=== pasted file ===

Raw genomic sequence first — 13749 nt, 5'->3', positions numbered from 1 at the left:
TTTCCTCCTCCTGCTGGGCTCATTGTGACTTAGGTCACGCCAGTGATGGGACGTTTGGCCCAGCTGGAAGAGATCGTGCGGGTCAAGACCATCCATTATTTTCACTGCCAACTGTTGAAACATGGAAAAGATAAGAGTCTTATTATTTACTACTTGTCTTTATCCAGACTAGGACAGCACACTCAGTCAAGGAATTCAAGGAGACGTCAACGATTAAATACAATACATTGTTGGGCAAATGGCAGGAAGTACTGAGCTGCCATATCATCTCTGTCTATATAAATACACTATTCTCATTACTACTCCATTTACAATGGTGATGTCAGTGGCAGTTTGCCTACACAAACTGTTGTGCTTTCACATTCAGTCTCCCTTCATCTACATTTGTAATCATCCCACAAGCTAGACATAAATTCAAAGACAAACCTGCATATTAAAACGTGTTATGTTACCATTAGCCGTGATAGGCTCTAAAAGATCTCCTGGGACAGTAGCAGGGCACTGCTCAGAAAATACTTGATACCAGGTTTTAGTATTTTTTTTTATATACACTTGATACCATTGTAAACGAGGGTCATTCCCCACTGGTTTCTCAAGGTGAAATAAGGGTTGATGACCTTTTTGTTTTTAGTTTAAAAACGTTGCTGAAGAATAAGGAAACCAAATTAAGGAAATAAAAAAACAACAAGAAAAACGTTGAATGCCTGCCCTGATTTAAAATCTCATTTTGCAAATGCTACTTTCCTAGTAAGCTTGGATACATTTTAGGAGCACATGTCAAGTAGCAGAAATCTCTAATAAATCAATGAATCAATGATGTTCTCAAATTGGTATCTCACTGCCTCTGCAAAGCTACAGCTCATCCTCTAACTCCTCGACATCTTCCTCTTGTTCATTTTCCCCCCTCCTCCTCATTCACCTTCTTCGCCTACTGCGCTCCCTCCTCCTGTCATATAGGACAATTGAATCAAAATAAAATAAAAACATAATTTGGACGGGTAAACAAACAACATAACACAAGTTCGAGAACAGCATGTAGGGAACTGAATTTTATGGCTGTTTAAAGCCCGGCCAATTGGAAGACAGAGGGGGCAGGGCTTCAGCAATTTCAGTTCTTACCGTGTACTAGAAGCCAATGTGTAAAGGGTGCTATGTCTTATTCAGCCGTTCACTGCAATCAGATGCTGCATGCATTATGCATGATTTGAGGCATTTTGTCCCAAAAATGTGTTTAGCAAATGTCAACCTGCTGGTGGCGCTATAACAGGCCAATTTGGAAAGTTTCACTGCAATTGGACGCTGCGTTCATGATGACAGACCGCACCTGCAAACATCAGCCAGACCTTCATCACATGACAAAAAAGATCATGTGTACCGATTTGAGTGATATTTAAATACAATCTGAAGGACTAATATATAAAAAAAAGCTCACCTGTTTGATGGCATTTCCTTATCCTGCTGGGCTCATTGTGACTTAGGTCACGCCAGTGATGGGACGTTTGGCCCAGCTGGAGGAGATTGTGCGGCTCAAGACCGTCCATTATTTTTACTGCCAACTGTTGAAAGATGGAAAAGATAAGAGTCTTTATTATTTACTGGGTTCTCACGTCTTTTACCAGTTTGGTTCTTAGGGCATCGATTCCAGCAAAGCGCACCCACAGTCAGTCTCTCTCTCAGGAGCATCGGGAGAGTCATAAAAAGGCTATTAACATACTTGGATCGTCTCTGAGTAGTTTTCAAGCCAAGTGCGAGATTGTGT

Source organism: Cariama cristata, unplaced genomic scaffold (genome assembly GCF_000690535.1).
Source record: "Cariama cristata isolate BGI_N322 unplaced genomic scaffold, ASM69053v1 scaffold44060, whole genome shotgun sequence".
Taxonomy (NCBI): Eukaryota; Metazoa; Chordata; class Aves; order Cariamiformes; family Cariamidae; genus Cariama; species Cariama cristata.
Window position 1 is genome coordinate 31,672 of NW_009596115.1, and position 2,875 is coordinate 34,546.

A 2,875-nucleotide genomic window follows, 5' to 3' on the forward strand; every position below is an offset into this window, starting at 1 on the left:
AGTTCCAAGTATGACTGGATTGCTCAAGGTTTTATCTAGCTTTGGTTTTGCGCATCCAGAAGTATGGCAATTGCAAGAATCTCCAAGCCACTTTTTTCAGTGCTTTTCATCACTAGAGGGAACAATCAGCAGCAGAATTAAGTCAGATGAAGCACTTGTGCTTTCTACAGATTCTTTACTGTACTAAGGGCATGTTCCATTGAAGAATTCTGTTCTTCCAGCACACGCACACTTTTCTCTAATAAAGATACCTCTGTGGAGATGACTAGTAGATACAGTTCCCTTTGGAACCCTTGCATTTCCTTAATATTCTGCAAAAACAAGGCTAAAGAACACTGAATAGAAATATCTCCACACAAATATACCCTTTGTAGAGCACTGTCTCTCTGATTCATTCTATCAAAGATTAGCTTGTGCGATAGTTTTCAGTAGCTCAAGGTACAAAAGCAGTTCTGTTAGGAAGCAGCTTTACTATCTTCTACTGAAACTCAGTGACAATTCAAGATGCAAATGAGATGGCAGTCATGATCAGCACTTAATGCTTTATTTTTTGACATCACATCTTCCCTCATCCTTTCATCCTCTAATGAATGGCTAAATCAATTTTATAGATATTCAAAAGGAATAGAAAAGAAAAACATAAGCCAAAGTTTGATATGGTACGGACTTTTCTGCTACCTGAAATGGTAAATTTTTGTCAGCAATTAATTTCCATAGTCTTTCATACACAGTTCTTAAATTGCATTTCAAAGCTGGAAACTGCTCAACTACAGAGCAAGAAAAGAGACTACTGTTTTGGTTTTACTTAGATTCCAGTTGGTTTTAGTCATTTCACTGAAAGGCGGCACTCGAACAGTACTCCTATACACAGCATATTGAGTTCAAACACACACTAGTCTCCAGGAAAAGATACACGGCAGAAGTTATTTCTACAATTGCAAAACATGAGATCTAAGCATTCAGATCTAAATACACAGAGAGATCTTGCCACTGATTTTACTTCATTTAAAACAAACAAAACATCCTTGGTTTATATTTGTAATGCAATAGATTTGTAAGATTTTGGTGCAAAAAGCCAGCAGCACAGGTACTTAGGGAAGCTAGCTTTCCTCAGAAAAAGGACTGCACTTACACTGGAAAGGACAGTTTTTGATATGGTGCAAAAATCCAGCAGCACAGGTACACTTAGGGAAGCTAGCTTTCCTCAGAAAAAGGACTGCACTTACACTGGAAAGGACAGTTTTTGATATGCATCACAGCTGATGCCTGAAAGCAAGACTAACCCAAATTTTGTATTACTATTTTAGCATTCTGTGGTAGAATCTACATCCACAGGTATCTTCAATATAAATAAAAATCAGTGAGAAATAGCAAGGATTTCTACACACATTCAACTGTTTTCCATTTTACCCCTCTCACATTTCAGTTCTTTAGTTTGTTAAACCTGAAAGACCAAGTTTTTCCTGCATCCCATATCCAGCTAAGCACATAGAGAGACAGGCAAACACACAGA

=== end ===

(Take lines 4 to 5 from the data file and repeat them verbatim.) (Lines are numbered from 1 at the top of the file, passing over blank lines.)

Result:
Source record: "Cariama cristata isolate BGI_N322 unplaced genomic scaffold, ASM69053v1 scaffold44060, whole genome shotgun sequence".
Taxonomy (NCBI): Eukaryota; Metazoa; Chordata; class Aves; order Cariamiformes; family Cariamidae; genus Cariama; species Cariama cristata.